LONDON, (Reuters) – Borrowing costs in the euro area were flat to a touch higher on yesterday ahead of the first estimate of March inflation in the bloc, a key release for markets as the European Central Bank looks to wind down its massive monetary stimulus.
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New bond supply later in the day from Germany, which is scheduled to sell 3 billion euros of five-year bonds, put some upward pressure on bond yields although trade remained relatively subdued in a holiday-shortened week.
The “flash” estimate of euro zone inflation will be released at 0900 GMT and is forecast to have risen to 1.4 percent in March from 1.1 percent in February.
An earlier Easter this year, pushing up prices of package holidays and accommodation in March, cold weather driving up fruit and vegetable prices, and a steeper year-on-year increase in energy costs are all expected to contribute to the inflation pick-up.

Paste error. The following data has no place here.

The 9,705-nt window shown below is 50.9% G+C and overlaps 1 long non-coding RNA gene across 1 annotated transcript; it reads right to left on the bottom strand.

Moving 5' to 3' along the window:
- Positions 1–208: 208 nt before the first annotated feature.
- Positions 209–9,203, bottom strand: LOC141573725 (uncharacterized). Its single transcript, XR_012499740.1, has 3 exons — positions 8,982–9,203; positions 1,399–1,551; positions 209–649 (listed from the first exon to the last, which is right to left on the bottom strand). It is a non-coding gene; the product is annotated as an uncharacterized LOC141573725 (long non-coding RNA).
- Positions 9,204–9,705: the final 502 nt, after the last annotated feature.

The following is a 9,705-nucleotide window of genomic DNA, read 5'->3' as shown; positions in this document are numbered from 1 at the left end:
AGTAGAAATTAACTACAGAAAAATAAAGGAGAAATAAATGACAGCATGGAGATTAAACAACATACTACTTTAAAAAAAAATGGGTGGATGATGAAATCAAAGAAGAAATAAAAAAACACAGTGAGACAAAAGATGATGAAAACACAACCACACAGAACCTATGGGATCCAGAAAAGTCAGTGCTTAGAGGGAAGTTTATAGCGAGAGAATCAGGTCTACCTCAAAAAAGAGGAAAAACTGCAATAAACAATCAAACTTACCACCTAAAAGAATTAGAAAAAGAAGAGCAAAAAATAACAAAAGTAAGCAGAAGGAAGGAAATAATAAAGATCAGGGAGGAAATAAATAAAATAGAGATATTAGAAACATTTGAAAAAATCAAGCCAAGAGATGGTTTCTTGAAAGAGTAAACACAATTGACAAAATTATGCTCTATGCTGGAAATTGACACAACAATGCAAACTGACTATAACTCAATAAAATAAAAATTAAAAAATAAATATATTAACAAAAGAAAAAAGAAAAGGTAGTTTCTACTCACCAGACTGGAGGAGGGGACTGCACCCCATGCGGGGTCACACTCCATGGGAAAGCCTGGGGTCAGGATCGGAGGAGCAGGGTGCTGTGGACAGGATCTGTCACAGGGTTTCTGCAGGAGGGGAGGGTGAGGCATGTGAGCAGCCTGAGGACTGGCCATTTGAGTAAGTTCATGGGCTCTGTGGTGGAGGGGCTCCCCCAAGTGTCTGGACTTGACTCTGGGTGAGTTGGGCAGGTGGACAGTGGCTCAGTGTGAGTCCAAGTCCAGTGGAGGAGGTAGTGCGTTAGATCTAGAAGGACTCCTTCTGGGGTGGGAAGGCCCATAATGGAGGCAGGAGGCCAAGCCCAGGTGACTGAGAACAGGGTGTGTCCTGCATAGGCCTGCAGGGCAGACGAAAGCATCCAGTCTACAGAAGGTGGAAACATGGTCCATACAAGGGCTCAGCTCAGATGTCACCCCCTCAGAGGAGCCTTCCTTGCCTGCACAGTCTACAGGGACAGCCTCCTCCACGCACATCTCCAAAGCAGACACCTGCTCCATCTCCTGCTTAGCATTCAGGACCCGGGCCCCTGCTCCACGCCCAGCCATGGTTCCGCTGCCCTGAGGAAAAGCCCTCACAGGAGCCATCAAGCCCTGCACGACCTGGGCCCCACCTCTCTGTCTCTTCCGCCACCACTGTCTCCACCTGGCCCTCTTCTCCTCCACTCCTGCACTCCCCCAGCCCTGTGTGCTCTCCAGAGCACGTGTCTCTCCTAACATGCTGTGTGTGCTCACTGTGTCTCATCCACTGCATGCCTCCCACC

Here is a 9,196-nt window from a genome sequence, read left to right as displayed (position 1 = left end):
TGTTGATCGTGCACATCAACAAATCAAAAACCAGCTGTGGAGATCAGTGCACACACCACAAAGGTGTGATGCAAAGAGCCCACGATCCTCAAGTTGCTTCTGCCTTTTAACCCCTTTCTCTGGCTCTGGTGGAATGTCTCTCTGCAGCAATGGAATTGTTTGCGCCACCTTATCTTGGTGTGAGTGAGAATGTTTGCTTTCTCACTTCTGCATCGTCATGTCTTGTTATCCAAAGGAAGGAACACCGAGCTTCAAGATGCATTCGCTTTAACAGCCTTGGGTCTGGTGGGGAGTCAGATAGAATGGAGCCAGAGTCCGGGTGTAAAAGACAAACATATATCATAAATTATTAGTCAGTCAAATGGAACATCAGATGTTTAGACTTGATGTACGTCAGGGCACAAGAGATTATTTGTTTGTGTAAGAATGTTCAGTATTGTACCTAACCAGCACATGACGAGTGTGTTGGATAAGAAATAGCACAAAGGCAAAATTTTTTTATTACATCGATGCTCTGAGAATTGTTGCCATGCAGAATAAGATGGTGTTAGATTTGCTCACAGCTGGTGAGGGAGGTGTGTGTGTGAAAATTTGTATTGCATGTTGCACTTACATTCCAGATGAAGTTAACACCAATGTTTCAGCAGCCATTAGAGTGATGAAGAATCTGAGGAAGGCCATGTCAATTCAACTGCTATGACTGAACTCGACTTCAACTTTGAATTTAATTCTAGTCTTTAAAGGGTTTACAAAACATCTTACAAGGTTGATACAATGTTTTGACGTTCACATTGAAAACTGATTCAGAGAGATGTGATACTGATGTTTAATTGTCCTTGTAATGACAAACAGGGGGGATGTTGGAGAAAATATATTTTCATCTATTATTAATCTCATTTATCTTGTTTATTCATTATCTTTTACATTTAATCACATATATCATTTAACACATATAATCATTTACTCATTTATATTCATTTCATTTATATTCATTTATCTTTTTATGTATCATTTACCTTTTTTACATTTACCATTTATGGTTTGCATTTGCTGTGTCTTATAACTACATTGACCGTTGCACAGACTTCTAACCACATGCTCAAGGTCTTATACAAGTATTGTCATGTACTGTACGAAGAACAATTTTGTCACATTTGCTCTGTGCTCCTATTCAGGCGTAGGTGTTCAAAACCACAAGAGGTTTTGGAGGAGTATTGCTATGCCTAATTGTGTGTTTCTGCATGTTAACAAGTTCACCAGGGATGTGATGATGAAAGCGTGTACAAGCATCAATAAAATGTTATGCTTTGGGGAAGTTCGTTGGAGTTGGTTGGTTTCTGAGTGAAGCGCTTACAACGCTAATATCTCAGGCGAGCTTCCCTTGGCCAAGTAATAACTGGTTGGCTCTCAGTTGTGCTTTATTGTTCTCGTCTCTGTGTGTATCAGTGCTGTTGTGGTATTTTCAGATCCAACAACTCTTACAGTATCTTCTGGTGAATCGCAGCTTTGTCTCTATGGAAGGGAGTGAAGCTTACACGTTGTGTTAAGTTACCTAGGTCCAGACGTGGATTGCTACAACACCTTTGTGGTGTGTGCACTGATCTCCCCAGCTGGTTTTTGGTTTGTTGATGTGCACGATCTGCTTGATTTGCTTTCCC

Even if inflation remains short of the ECB’s target of near 2 percent, its policymakers are now debating whether to end the central bank’s 2.55 trillion euro asset purchase scheme.
“The cost of living in the currency bloc has been relatively weak, and the report is likely to give the market an indication of what the future policy of the ECB will be,” said David Madden, market analyst at CMC Markets.
“The ECB have a bond buying scheme in place until September, and dealers will taking the cues from the CPI data.”
In early trade, yields on 10-year bonds in the single-currency bloc were up to 2 basis points higher on the day.
Benchmark issuer Germany’s Bund yield hovered just above 0.50 percent, just off 2-1/2 month lows hit last week.
Nagging worries about a global trade war and expectations for a pick-up in ECB reinvestments from maturing government bonds held by the central bank capped a rise in bond yields, analysts said.
ECB estimates show monthly redemptions from government bonds will rise to almost 23 billion euros ($28.5 billion) in April from under 4 billion euros in March.
China meanwhile condemned the US on Wednesday after the Trump administration pushed ahead with plans to slap tariffs on about $50 billion of Chinese industrial and hi-tech products, and vowed imminent countermeasures.
That weighed on sentiment in world stock markets, in turn supporting demand for safe-haven bonds in top-rated issuers such as Germany.